The planet's surface is shaped by the movement of Earth's tectonic plates. Sections of the Earth's crust, for example, can come together and crash (a "convergent" plate border), spread apart (a "divergent" plate boundary), or slide past one another (a "transform" plate boundary). These movements create mountains, volcanoes, and other geologic features.
Earth's plate boundaries are very important to scientists because they play a role in redistributing Earth's mass and energy through time. They also provide some of the most active places on our planet: The mid-ocean ridges rise up where two plates meet and slowly move away from each other; the trenches are where two plates collide and suddenly change direction. Trench warfare—two plates battling it out at the bottom of the ocean floor! —has been observed off Japan and South America.
Plate tectonics was first proposed in 1945 by Harry Hess and John O'Sullivan who noticed that many large mountain ranges formed near major oceans. They suggested that these must be results of huge amounts of water being removed from the oceans, which allowed the rocks beneath the waters to become exposed instead. This provided evidence that Earth's surface is dynamic and that it changes over time.
In 1970, new data from around the world showed that there were more than one type of plate boundary.
The movement of the plates causes three types of tectonic borders: convergent boundaries, where plates move into one another, divergent boundaries, where plates move apart, and transformational boundaries, where plates shift sideways in regard to one another. Transformational boundaries can be further divided into oblique (slope) boundaries and horizontal boundaries.
Convergent boundaries occur where two plates collide and grind away at each other's edges until they are completely merged together. The result is a mountain range or deep ocean trench. An example of this type of boundary is the Mid-Atlantic Ridge, which runs between Europe and Africa. Here, water is escaping from the interior of the Earth through these new plate margins.
Divergent boundaries occur where two plates drift away from each other. The result is that islands get pushed up into the middle of oceans. Examples include Hawaii and Madagascar. These islands were once part of a continent but now exist as separate entities within their own plates.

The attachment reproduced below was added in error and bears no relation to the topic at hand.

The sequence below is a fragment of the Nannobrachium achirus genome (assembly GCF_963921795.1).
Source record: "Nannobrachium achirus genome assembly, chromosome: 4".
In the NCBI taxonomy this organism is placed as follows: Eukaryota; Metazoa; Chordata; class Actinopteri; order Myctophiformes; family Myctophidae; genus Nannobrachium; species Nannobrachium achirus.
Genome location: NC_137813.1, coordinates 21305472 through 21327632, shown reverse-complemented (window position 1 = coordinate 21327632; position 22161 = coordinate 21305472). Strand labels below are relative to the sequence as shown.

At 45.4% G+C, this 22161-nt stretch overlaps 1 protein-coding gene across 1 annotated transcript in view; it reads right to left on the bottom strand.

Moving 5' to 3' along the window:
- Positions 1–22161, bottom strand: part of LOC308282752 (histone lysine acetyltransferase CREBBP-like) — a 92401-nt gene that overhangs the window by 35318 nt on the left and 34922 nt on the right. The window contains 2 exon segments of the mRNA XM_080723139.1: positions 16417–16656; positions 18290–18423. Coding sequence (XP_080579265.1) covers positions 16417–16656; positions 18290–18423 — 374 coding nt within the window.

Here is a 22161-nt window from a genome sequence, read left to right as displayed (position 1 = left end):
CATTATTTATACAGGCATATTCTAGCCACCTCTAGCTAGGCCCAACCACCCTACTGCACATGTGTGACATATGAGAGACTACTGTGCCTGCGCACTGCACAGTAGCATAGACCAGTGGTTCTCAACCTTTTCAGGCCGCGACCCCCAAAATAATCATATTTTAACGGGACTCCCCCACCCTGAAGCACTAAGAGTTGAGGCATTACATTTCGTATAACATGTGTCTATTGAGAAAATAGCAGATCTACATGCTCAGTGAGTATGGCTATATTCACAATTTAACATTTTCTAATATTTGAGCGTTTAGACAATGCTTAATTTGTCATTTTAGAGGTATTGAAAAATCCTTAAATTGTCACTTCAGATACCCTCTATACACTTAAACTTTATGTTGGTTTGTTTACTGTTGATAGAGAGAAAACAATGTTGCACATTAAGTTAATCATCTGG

Transformational boundaries can also occur where one plate moves over another, causing the upper plate to slip with respect to the lower plate. This can cause mountains to rise up without any involvement by continental landmasses. Examples include Taiwan and parts of India. Here, an island arc system forms.
Oblique transformational boundaries occur where one plate shifts sideways in relation to another.
They migrate one to two inches (three to five cm) every year. Transform faults occur when two plates collide and then slide past one another, causing earthquakes as the land behind the fault is pushed upward.
Convergent boundaries cause mountains to be formed as they squeeze the earth's crust together. Diversive boundaries cause plains to be formed as they spread the earth's crust away from each other.
Transform faults are where two plates collide and then slide past one another, causing earthquakes as the land behind the fault is pushed upward. This type of boundary forms valleys where the plates collide/intersect.
Ridge boundaries are areas on a continent where two plates meet and push up against one another, creating highlands that extend like fingers into the ocean. These islands were once part of a larger piece of land that was torn away by gravity and thrown up onto the surface of the globe. Today, ridge lines contain the highest density of civilization on Earth.
Subduction zones are where one plate is forced under another. This occurs when one plate dives down beneath another, causing earthquakes as the earth's core pulls it deeper into itself.
Magma rises through and into the opposite plate, hardening into granite, the rock that forms the continents. As a result of convergent borders, continental crust is formed while oceanic crust is destroyed. A transformed plate boundary is produced by two plates moving past one other. At these places, the lower plate subducts under the upper plate.
The word "plate" refers to a large section of Earth's surface that moves as a single unit. The major plates consist of an outer shell with deep cracks called tectonic fissures inside it. These shells are made up of lithosphere - the rigid part of the Earth's mantle - and asthenosphere - the weak layer between the lithosphere and the more ductile plasma within the planet.
Lithosphere is the rigid portion of the earth's mantle that lies above its core. It consists mainly of mafic (high magnesium content) silicate rocks such as gneiss and marble. Mantle material is rich in iron and silicon; therefore, lithosphere is also rich in those elements. Because of its rigidity, lithosphere does not deform under its own weight but instead resists against the soft asthenosphere below it.
Asthenosphere is the weak layer between the lithosphere and the more ductile plasma within the planet.